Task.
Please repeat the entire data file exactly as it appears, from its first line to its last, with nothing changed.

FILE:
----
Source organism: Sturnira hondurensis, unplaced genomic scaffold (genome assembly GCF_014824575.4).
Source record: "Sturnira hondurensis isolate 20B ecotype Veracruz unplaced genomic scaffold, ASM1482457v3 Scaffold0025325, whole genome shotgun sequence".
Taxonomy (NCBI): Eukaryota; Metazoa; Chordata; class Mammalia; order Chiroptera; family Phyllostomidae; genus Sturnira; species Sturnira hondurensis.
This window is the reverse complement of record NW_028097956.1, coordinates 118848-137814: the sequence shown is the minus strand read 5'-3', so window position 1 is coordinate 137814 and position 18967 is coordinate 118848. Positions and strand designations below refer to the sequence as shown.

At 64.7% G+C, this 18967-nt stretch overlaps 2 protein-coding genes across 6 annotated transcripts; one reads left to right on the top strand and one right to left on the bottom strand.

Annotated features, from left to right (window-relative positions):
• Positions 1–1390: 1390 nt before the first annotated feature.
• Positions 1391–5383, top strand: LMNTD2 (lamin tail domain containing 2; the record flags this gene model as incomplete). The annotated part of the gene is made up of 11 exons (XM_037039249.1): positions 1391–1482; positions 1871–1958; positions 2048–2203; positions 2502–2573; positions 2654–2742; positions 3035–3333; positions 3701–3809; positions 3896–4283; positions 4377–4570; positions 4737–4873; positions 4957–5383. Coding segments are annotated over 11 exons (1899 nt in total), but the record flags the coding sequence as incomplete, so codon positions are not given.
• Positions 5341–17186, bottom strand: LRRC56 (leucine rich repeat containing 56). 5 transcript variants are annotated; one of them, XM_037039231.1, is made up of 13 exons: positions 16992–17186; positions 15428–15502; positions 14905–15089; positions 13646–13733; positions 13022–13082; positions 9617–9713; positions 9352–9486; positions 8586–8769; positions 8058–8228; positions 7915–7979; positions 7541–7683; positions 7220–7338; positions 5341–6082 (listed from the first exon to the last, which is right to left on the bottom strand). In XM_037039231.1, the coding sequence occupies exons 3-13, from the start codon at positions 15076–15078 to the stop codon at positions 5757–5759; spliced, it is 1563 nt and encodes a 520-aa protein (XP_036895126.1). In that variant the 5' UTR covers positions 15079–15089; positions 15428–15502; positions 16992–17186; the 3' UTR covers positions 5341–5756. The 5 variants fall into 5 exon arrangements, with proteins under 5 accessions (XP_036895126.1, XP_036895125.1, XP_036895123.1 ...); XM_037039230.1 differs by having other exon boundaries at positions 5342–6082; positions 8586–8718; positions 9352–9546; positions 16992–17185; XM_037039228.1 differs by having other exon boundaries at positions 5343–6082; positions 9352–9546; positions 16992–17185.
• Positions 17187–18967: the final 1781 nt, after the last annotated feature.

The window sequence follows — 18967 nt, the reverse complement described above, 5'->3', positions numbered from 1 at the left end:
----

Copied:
Source organism: Sturnira hondurensis, unplaced genomic scaffold (genome assembly GCF_014824575.4).
Source record: "Sturnira hondurensis isolate 20B ecotype Veracruz unplaced genomic scaffold, ASM1482457v3 Scaffold0025325, whole genome shotgun sequence".
Taxonomy (NCBI): Eukaryota; Metazoa; Chordata; class Mammalia; order Chiroptera; family Phyllostomidae; genus Sturnira; species Sturnira hondurensis.
This window is the reverse complement of record NW_028097956.1, coordinates 118848-137814: the sequence shown is the minus strand read 5'-3', so window position 1 is coordinate 137814 and position 18967 is coordinate 118848. Positions and strand designations below refer to the sequence as shown.

At 64.7% G+C, this 18967-nt stretch overlaps 2 protein-coding genes across 6 annotated transcripts; one reads left to right on the top strand and one right to left on the bottom strand.

Annotated features, from left to right (window-relative positions):
• Positions 1–1390: 1390 nt before the first annotated feature.
• Positions 1391–5383, top strand: LMNTD2 (lamin tail domain containing 2; the record flags this gene model as incomplete). The annotated part of the gene is made up of 11 exons (XM_037039249.1): positions 1391–1482; positions 1871–1958; positions 2048–2203; positions 2502–2573; positions 2654–2742; positions 3035–3333; positions 3701–3809; positions 3896–4283; positions 4377–4570; positions 4737–4873; positions 4957–5383. Coding segments are annotated over 11 exons (1899 nt in total), but the record flags the coding sequence as incomplete, so codon positions are not given.
• Positions 5341–17186, bottom strand: LRRC56 (leucine rich repeat containing 56). 5 transcript variants are annotated; one of them, XM_037039231.1, is made up of 13 exons: positions 16992–17186; positions 15428–15502; positions 14905–15089; positions 13646–13733; positions 13022–13082; positions 9617–9713; positions 9352–9486; positions 8586–8769; positions 8058–8228; positions 7915–7979; positions 7541–7683; positions 7220–7338; positions 5341–6082 (listed from the first exon to the last, which is right to left on the bottom strand). In XM_037039231.1, the coding sequence occupies exons 3-13, from the start codon at positions 15076–15078 to the stop codon at positions 5757–5759; spliced, it is 1563 nt and encodes a 520-aa protein (XP_036895126.1). In that variant the 5' UTR covers positions 15079–15089; positions 15428–15502; positions 16992–17186; the 3' UTR covers positions 5341–5756. The 5 variants fall into 5 exon arrangements, with proteins under 5 accessions (XP_036895126.1, XP_036895125.1, XP_036895123.1 ...); XM_037039230.1 differs by having other exon boundaries at positions 5342–6082; positions 8586–8718; positions 9352–9546; positions 16992–17185; XM_037039228.1 differs by having other exon boundaries at positions 5343–6082; positions 9352–9546; positions 16992–17185.
• Positions 17187–18967: the final 1781 nt, after the last annotated feature.

The window sequence follows — 18967 nt, the reverse complement described above, 5'->3', positions numbered from 1 at the left end: